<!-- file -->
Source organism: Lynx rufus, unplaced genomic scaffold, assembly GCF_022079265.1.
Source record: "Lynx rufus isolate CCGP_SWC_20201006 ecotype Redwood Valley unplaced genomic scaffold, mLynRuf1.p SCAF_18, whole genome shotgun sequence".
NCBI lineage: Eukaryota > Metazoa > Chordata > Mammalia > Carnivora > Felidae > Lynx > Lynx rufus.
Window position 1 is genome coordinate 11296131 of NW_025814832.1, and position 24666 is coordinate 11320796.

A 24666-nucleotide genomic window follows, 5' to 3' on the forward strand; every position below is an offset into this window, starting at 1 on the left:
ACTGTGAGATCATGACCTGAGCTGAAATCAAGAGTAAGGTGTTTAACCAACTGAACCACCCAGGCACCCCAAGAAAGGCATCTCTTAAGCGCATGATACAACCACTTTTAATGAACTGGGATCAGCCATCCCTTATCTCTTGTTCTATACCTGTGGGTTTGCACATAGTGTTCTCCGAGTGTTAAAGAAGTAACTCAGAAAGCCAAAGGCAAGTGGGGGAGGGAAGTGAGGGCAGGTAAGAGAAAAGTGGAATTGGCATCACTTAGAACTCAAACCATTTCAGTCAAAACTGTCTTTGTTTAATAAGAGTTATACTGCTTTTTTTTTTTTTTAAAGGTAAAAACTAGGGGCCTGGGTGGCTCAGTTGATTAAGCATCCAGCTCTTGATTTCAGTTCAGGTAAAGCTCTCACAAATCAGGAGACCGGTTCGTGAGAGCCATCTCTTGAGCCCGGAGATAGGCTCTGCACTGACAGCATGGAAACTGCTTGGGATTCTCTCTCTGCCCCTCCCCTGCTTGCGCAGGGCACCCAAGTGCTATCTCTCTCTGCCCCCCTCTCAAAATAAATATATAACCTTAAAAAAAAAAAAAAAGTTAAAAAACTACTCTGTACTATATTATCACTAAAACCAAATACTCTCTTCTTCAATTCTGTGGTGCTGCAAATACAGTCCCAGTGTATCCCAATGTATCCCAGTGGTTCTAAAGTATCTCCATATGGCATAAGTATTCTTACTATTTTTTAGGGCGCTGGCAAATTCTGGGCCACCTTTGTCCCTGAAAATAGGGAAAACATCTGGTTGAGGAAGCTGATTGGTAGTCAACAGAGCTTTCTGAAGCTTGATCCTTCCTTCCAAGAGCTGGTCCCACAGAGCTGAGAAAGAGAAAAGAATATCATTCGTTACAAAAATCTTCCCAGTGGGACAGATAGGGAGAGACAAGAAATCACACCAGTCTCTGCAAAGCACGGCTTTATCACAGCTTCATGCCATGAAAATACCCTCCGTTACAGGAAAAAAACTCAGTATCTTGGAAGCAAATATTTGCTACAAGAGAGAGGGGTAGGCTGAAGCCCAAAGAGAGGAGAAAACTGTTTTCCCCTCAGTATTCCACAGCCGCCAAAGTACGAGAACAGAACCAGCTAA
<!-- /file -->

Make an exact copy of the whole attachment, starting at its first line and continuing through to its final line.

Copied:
Source organism: Lynx rufus, unplaced genomic scaffold, assembly GCF_022079265.1.
Source record: "Lynx rufus isolate CCGP_SWC_20201006 ecotype Redwood Valley unplaced genomic scaffold, mLynRuf1.p SCAF_18, whole genome shotgun sequence".
NCBI lineage: Eukaryota > Metazoa > Chordata > Mammalia > Carnivora > Felidae > Lynx > Lynx rufus.
Window position 1 is genome coordinate 11296131 of NW_025814832.1, and position 24666 is coordinate 11320796.

A 24666-nucleotide genomic window follows, 5' to 3' on the forward strand; every position below is an offset into this window, starting at 1 on the left:
ACTGTGAGATCATGACCTGAGCTGAAATCAAGAGTAAGGTGTTTAACCAACTGAACCACCCAGGCACCCCAAGAAAGGCATCTCTTAAGCGCATGATACAACCACTTTTAATGAACTGGGATCAGCCATCCCTTATCTCTTGTTCTATACCTGTGGGTTTGCACATAGTGTTCTCCGAGTGTTAAAGAAGTAACTCAGAAAGCCAAAGGCAAGTGGGGGAGGGAAGTGAGGGCAGGTAAGAGAAAAGTGGAATTGGCATCACTTAGAACTCAAACCATTTCAGTCAAAACTGTCTTTGTTTAATAAGAGTTATACTGCTTTTTTTTTTTTTTAAAGGTAAAAACTAGGGGCCTGGGTGGCTCAGTTGATTAAGCATCCAGCTCTTGATTTCAGTTCAGGTAAAGCTCTCACAAATCAGGAGACCGGTTCGTGAGAGCCATCTCTTGAGCCCGGAGATAGGCTCTGCACTGACAGCATGGAAACTGCTTGGGATTCTCTCTCTGCCCCTCCCCTGCTTGCGCAGGGCACCCAAGTGCTATCTCTCTCTGCCCCCCTCTCAAAATAAATATATAACCTTAAAAAAAAAAAAAAAGTTAAAAAACTACTCTGTACTATATTATCACTAAAACCAAATACTCTCTTCTTCAATTCTGTGGTGCTGCAAATACAGTCCCAGTGTATCCCAATGTATCCCAGTGGTTCTAAAGTATCTCCATATGGCATAAGTATTCTTACTATTTTTTAGGGCGCTGGCAAATTCTGGGCCACCTTTGTCCCTGAAAATAGGGAAAACATCTGGTTGAGGAAGCTGATTGGTAGTCAACAGAGCTTTCTGAAGCTTGATCCTTCCTTCCAAGAGCTGGTCCCACAGAGCTGAGAAAGAGAAAAGAATATCATTCGTTACAAAAATCTTCCCAGTGGGACAGATAGGGAGAGACAAGAAATCACACCAGTCTCTGCAAAGCACGGCTTTATCACAGCTTCATGCCATGAAAATACCCTCCGTTACAGGAAAAAAACTCAGTATCTTGGAAGCAAATATTTGCTACAAGAGAGAGGGGTAGGCTGAAGCCCAAAGAGAGGAGAAAACTGTTTTCCCCTCAGTATTCCACAGCCGCCAAAGTACGAGAACAGAACCAGCTAA